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Safe Motorway Driving

Heavy motorway traffic

Although we’re often informed that serious accidents happen more frequently on minor roads, motorway driving is not without risk, as the statistics below demonstrate:

  • Fatal or serious accidents on all UK road types rose by 4% for the rolling year ending June 2014 compared with the previous 12 months.*
  • But the statistics for roads with a speed limit over 40mph is more alarming, with a rise of 8% in people killed or seriously injured compared to the same period in 2013.*

*Provisional figures released by the government.

Although these figures still represent an 18% fall compared with the 2005-2009 baseline on which road safety outcomes are measured, the need to maintain and improve standards of driving on the motorway is very clear.

Tips for safe motorway driving

Is your car up to it?

Some motorway accidents are caused by lack of vehicle maintenance. For example, a worn tyre or low tyre pressure can cause the car to skid in poor weather; brake failure will, as a minimum, increase your stopping distance and could easily cause a collision with other vehicles.

So make sure your car is up-to-date on its MOT and servicing, and carry out routine regular checks of the basics yourself, especially before long journeys and travelling on motorways. Check your oil, tyre pressure and screen-wash fluid as a minimum.

Are you prepared?

Map and compassIf you find motorway driving a daunting prospect, setting off ill-prepared is only going to make you more flustered.

Check your route before you go and make a list of the motorways you need to follow and the junctions you will enter and exit the motorways. We are all relying more and more on sat nav systems these days, but they’re not always dependable; if your sat nav fails for whatever reason, at least you’ll have a back-up to rely on.

Being in control of a potentially confusing situation will help you avoid distractions which might cause an accident.

Joining the motorway

Some drivers find joining the motorway particularly nerve-wracking. The best technique to find a space is to judge the speed of the traffic in the nearside lane while you’re on the slip road and try to match your own speed to that. Use your indicators and do a final check over your shoulder just before you leave the slip road to join the motorway.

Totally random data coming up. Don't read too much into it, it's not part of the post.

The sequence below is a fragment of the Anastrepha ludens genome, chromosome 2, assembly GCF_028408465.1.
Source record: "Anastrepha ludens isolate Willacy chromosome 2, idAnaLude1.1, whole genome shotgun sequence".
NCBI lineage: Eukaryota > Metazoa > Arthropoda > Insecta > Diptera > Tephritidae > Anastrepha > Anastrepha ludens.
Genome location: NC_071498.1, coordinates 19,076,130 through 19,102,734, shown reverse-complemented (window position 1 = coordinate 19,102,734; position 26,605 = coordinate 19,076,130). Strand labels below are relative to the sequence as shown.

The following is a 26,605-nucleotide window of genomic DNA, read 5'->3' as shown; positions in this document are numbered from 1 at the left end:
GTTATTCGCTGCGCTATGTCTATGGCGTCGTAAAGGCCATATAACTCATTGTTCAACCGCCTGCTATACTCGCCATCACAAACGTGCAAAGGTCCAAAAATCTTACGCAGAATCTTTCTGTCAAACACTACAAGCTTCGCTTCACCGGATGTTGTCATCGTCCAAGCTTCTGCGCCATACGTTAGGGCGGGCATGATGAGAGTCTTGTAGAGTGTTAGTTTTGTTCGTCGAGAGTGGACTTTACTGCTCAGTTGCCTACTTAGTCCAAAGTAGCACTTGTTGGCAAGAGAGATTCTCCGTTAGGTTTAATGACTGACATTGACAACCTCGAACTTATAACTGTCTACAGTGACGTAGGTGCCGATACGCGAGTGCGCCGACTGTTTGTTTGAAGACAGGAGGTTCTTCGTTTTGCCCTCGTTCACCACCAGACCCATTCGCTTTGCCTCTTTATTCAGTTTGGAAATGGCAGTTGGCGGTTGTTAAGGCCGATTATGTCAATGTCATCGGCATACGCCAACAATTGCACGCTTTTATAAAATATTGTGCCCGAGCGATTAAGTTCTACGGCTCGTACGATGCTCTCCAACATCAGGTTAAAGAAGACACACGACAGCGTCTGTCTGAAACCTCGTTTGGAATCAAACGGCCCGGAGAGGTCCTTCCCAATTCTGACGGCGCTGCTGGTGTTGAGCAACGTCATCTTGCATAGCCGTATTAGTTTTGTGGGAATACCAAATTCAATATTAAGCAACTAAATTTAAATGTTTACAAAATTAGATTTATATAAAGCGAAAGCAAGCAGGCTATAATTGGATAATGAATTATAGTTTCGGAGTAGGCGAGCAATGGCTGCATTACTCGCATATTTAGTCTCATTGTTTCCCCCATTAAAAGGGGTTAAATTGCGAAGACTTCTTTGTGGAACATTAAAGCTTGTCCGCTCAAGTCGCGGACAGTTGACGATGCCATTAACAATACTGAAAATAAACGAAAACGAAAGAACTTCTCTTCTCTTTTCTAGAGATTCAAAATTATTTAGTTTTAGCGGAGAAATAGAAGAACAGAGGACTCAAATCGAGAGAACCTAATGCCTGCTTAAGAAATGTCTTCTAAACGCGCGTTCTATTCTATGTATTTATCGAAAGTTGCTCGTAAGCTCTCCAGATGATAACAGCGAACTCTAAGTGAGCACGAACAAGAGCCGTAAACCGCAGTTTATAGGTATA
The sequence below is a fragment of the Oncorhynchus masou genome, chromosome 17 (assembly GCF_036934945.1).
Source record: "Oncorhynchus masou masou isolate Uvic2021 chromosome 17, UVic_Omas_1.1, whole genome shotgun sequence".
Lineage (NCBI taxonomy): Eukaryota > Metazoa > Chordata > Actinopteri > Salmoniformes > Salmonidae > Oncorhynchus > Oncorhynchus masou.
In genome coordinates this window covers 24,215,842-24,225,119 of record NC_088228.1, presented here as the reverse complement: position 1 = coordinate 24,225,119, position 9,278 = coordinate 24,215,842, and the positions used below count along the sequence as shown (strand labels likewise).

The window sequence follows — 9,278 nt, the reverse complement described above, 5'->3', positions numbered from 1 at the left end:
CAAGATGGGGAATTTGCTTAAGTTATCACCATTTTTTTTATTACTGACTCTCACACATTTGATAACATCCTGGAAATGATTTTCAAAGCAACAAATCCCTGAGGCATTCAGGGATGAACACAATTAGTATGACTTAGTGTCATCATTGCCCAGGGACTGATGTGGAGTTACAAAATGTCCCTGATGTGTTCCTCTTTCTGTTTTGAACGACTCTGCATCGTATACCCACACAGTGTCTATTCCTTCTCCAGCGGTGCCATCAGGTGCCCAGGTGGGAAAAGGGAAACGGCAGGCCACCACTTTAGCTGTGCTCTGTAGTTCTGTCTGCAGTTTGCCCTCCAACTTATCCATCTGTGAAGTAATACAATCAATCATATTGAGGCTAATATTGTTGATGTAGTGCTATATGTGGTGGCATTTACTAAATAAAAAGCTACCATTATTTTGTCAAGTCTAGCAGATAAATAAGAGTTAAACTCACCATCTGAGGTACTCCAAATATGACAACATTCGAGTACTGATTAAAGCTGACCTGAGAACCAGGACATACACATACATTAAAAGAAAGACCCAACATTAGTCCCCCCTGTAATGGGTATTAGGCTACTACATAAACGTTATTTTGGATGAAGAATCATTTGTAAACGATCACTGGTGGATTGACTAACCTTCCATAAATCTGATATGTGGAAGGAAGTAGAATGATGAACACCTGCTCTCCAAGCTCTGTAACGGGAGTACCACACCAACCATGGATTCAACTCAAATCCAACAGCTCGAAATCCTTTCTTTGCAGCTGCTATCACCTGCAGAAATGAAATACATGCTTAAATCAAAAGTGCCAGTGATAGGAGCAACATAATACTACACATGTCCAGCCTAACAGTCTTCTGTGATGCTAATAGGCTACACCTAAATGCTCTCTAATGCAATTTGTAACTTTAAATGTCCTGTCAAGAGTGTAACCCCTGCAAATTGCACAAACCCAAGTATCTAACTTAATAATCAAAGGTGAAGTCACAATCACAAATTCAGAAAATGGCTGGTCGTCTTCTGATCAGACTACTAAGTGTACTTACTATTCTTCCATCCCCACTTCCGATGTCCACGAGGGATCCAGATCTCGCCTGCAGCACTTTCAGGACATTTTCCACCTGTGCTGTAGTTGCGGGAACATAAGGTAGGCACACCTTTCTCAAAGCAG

Most motorway drivers are considerate to cars joining from the slip road and will either adjust their speed to create a space for you or move to the next lane if they can.

Driving on the motorway

  • Motorway signThe two second rule (keeping two seconds’ worth of driving space between you and the car in front) gives you the time to react and the space to stop in a controlled way if something happens on the motorway ahead of you.
  • Adjust your speed for the weather conditions and give yourself double the stopping distance to react on very wet or icy roads.
  • Maintain a controlled speed – sudden acceleration or braking can take other drivers unawares, leading to an accident.
  • Use good lane control. Unless you’re overtaking, keep to the nearside (left-hand) lane of the motorway. Always use your indicators when you change lanes, both for overtaking and when you move back to the left-hand lane. Check over your shoulder for your blind spot just before you change lanes.
  • Check your mirrors frequently – situations change fast on a motorway and it’s easy to miss something going on behind you. Be especially vigilant when you’re preparing to change lanes.
  • Be considerate of big lorries: they have bigger blind spots and take longer to change lanes or slow down, so don’t give them cause to have to do either in a hurry.

Preparation, anticipation and common sense

Whether you’re a new driver or just nervous of motorway driving, brushing up your skills is always a good idea. The government’s Pass Plus driving course is ideal for new drivers, while the Institute for Advanced Motorists offers a variety of modular programmes to help build the confidence of any level of driver. Both include motorway driving as an element of their training.

If you are already a qualified driver, there is nothing to stop you driving safely on the motorway. Always be prepared before you set off; try to anticipate situations by being aware of everything happening around you; be considerate to other drivers on the motorway and use your common sense.

Read other useful motoring information here

Looking for car insurance? Call Girl Motor on *0344 493 7743 for a free and quick quote.

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